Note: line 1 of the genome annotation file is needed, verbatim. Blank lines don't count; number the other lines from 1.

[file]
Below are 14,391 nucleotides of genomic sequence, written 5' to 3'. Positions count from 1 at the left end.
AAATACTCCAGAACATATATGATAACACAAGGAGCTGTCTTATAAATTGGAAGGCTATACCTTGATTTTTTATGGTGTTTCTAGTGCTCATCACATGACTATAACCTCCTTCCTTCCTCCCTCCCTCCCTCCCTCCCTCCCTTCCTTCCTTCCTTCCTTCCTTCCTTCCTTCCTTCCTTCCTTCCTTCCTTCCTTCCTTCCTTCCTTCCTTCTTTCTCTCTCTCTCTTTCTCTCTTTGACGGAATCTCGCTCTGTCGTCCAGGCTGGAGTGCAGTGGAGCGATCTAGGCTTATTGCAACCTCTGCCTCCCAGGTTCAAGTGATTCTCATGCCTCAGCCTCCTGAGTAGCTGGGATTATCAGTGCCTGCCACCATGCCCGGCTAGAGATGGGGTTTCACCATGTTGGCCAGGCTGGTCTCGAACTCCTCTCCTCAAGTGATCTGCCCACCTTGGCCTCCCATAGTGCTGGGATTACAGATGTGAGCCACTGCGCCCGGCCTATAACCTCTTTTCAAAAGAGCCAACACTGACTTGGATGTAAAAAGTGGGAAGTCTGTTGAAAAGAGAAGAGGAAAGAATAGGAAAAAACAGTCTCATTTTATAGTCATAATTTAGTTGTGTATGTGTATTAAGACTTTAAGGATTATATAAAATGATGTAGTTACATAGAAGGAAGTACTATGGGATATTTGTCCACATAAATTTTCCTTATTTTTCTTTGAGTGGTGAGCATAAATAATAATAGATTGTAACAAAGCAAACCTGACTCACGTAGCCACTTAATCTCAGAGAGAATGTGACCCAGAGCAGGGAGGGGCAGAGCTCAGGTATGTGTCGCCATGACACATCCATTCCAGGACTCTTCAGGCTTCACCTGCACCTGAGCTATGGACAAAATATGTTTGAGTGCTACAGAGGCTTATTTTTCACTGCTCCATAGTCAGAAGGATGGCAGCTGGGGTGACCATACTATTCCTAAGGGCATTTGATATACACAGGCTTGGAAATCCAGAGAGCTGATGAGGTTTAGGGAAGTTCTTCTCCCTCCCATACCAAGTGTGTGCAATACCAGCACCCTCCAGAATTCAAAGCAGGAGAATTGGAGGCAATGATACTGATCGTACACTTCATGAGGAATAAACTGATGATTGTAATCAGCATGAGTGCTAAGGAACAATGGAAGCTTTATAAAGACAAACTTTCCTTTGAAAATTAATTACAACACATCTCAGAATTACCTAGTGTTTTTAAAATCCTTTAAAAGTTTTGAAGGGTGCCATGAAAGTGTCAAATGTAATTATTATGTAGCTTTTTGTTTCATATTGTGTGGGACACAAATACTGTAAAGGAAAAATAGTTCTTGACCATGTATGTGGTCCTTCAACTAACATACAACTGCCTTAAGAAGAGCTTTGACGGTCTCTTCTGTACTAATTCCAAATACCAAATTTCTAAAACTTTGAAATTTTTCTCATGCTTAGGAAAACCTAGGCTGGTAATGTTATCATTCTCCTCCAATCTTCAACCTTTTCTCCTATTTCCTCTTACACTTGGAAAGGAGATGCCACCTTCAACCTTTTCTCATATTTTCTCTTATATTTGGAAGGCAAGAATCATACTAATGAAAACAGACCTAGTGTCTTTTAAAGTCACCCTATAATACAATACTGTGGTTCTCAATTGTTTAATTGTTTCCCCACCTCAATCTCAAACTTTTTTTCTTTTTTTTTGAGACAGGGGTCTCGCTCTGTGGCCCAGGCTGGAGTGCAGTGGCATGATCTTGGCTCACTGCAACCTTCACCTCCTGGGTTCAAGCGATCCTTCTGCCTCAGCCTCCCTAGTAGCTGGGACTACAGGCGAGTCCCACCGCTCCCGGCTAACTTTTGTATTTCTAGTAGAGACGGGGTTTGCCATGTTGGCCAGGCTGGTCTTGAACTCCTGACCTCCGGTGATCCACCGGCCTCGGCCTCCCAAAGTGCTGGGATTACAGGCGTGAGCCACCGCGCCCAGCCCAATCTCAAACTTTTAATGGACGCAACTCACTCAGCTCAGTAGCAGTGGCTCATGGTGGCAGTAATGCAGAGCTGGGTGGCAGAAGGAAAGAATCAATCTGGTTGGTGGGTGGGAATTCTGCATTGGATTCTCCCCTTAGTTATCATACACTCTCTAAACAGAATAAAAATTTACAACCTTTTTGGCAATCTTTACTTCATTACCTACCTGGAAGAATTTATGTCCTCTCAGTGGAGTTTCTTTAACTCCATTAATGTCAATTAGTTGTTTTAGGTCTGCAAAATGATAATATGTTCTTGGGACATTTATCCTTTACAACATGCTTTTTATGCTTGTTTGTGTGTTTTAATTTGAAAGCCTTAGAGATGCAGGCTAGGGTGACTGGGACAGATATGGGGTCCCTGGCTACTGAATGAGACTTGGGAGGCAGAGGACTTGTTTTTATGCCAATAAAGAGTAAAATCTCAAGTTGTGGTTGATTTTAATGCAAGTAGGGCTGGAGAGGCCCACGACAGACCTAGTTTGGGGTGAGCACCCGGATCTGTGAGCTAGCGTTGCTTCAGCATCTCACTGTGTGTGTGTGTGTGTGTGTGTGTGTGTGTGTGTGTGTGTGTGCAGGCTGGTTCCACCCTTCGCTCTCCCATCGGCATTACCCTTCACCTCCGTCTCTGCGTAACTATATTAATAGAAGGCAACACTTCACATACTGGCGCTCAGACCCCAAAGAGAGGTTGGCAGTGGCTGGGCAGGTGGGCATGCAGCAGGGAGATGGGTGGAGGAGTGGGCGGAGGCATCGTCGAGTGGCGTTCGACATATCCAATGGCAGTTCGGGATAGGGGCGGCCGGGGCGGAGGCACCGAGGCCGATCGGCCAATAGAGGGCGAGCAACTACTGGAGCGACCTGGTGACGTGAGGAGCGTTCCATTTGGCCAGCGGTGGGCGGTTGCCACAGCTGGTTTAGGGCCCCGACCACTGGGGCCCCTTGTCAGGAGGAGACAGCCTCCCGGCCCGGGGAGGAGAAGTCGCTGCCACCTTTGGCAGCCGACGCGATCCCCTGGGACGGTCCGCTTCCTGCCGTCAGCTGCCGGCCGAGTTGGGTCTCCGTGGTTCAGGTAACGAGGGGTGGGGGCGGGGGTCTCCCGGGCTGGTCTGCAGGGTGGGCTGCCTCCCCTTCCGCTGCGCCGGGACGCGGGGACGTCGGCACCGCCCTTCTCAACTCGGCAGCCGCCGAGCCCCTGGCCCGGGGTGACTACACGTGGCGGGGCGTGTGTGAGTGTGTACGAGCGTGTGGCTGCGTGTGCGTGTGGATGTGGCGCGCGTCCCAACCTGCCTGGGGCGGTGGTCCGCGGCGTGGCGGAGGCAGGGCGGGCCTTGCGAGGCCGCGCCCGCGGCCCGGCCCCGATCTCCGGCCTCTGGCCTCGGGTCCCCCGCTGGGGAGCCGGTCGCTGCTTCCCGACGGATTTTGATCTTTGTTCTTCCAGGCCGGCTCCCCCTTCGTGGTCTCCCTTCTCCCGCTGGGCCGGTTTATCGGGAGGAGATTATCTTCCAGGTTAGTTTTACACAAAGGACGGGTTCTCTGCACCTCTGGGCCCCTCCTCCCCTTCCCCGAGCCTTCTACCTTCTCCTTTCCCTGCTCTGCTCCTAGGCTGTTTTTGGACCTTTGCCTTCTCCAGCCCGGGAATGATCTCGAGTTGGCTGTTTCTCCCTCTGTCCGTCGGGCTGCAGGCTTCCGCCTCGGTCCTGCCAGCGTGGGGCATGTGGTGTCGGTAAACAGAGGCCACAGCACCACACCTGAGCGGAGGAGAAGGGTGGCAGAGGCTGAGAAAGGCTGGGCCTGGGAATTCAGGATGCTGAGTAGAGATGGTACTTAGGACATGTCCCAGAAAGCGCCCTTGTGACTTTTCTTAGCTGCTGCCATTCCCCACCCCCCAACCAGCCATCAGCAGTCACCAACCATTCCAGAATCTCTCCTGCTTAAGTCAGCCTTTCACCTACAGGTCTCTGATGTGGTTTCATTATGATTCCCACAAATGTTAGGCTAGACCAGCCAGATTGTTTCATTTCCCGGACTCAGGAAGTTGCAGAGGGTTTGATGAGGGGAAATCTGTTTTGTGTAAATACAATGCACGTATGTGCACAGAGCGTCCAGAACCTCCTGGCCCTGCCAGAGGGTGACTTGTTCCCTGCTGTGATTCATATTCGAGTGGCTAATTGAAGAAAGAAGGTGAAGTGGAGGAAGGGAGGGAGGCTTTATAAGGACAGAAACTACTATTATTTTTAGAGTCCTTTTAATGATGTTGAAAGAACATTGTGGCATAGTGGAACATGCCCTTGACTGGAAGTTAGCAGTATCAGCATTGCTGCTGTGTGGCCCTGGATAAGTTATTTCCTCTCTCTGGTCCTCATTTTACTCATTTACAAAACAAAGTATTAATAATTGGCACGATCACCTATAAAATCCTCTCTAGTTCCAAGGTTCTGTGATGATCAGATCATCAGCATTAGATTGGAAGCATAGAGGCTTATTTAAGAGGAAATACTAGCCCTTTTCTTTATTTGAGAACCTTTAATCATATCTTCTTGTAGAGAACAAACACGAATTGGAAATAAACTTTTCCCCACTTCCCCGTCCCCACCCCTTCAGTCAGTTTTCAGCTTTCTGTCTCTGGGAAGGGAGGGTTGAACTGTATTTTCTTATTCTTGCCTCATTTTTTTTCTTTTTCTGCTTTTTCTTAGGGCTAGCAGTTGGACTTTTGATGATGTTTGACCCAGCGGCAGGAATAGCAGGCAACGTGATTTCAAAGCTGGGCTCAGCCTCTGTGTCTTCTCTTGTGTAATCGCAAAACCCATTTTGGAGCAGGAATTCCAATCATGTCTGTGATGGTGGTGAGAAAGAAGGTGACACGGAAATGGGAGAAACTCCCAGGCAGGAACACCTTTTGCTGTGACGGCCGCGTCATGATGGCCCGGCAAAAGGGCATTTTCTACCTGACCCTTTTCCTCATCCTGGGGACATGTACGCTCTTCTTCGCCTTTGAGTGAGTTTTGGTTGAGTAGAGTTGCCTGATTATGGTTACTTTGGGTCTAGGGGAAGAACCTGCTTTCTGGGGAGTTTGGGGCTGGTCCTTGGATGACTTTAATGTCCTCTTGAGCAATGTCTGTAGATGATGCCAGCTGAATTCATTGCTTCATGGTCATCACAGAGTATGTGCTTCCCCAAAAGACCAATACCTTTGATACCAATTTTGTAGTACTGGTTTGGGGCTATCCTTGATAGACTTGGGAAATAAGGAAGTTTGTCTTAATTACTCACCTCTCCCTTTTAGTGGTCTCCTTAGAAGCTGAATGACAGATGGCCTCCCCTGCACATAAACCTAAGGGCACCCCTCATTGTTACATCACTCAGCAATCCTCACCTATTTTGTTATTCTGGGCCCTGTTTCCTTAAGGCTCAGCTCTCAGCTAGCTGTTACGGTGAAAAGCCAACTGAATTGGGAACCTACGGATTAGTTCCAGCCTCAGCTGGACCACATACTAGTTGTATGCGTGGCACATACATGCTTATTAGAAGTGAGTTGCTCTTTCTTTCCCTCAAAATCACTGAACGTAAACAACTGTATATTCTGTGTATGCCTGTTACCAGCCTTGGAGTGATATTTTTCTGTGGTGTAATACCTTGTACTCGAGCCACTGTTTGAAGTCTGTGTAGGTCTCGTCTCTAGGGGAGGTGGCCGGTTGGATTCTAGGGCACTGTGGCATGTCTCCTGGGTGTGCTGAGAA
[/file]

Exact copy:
Below are 14,391 nucleotides of genomic sequence, written 5' to 3'. Positions count from 1 at the left end.